Surely, we live in interesting times. The California fires are a reminder that we may rent choice bits of this world, but we don’t own; and this morning’s radio reported that teams are out in Staten Island checking to see if a tornado touched down there overnight. Which would explain how those two parked cars got into the middle of the intersection, and where the aluminum siding went. Tornadoes in Staten Island? What next, tsunami in the Gowanus? Magma flow in Bensonhurst? Maybe this will be one of those frozen-Hudson winters. Like it used to do, when I was young. Grump, fret, grump.
When you can see the day’s news from orbit, it’s never a good sign. The current tally is 1,100 homes burned, along with half a million acres of land. “May you live in interesting times,” by the way, is almost certainly not an ancient Chinese curse, as is widely reported; it’s more likely a fake ancient Chinese curse. Calling all deconstructionists.
I don’t find a source to credit for this fires-from-space photo, but it made me say “Wow” and I’m using it anyway. It’s a sat shot, so I hope it’s from NASA (and therefore open to public use). When I got to the top level of the server it was hunkered on there was one of those nasty parking sites that changes your start page, force-downloads gnarly spyware (presumably the evil Xupiter), and pops up pop-up ads all over the place. Or tries to, anyway. Hell with ‘em.
Rehearsal for “The Good Faith” is hijacking my Gym Time™, and generally taking over what down hours are left after my heroic late-night exploits making Icewind Dale safe again for the fine people of Faerûn. But Saturday night, after an afternoon at the Great Jones rehearsal studio and then one of those really good naps, out it was to the Brooklyn (original) branch of the Waterfront Ale House (Est. 1989, “Home of Warm Beer, Lousy Food, Ugly Owner”) for a neighborhood night of Excellent Beer, Brilliant Food, and the company of Sam’s Friendly Employees. And a wonderful set of blues.
Saturday Night Sinful Delight: Smoked Duck Sausage with Pumpkin Polenta in a Cider Reduction (appetizer), with a Salmon Sandwich on Black Bread, Fennel Mayo and Red Onion on the side. OMG, as they say in the chat rooms. So much for Gym Time™.
If you live in America outside of Brooklyn, you probably don’t know Popa Chubby. That ain’t right. Popa’s a big fella (must be all that Waterfront food) who is even bigger in Europe. Here, where our big-time music mostly looks like Barbie and sounds like limp toast, he hasn’t caught the public fancy. There’s a kind of guy who loves a certain kind of good time, and Popa Chubby is that kind of guy (he describes his upcoming album as “hell-raising, hard rockin’, guitaristic, blues-infused, politically inspired, American music,” which works for me but sells his music way short – kind of like describing Stevie Ray Vaughn’s stuff as “rootin tootin” and leaving it at that). Popa Chubby is guesting in with Dimitri’s Black Coffee Blues Band (ex Popa Chubby’s Black Coffee Blues Band), a regular good-time fixture at the late-night Waterfront. The set I heard went beautifully with smoked duck sausage, and might even have beat the eats.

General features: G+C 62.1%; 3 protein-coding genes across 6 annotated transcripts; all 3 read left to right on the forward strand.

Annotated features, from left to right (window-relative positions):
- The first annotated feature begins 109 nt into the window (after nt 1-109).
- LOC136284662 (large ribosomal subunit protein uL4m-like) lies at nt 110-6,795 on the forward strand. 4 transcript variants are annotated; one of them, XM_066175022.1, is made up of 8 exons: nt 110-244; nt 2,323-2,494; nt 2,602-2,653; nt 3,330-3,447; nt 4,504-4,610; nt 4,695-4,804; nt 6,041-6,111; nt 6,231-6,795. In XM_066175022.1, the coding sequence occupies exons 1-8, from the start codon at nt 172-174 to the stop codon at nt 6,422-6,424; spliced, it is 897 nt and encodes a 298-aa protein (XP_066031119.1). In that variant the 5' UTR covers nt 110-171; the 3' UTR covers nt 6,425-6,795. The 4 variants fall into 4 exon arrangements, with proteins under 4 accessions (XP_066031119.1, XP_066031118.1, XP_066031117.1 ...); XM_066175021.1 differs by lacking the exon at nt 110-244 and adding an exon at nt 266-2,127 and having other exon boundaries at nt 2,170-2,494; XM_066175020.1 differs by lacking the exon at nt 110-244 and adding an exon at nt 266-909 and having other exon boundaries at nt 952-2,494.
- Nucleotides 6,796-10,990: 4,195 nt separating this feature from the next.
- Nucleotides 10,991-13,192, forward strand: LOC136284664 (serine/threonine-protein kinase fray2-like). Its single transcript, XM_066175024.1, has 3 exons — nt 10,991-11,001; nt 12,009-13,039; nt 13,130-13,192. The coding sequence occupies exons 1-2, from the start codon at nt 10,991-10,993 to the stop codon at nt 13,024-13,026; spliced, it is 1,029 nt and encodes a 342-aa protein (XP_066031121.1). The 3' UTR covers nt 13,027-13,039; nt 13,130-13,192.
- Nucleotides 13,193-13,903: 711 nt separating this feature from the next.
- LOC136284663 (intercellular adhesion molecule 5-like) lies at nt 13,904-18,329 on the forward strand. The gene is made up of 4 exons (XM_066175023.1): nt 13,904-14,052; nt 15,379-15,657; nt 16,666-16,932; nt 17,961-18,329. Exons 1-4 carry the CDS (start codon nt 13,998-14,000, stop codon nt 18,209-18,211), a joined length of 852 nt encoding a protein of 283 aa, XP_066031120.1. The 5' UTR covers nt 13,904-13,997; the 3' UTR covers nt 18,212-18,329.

Guitar tastes are like opinions, if you will – everyone’s got one, and they all stink. Not this one. Popa Chubby has gorgeous control of the instrument. He can stretch and bend and shred and hammer and trum and do all the fashionable gymnastics, but he doesn’t do them quite where or how you’d expect. Gracious on stage and generous with his bandmates, he makes a music that feels like conversation after you’ve done with the formalities and can start sharing stuff you really care about. Two songs in I’m all about the solos, not waiting for the (shared, tonight) vox to start again. By the time Popa crams a Hornpipe into 12-bar Americana blues and then deftly zips out, sprinting for ZZ Top territory but breaking for cover before you get him pinned down, I’m looking around wondering where the whole rest of the world is: they could be here for the price of a couple of bucks in the tip jar, stuffed with great food, warm with the Waterfront’s dependable, sturdy stock of good beer, drifting down blue blues rivers with Chubby and the rest of the Black Coffee Band.
But what am I thinking? I’m in Brooklyn. No one goes to Brooklyn. Do they?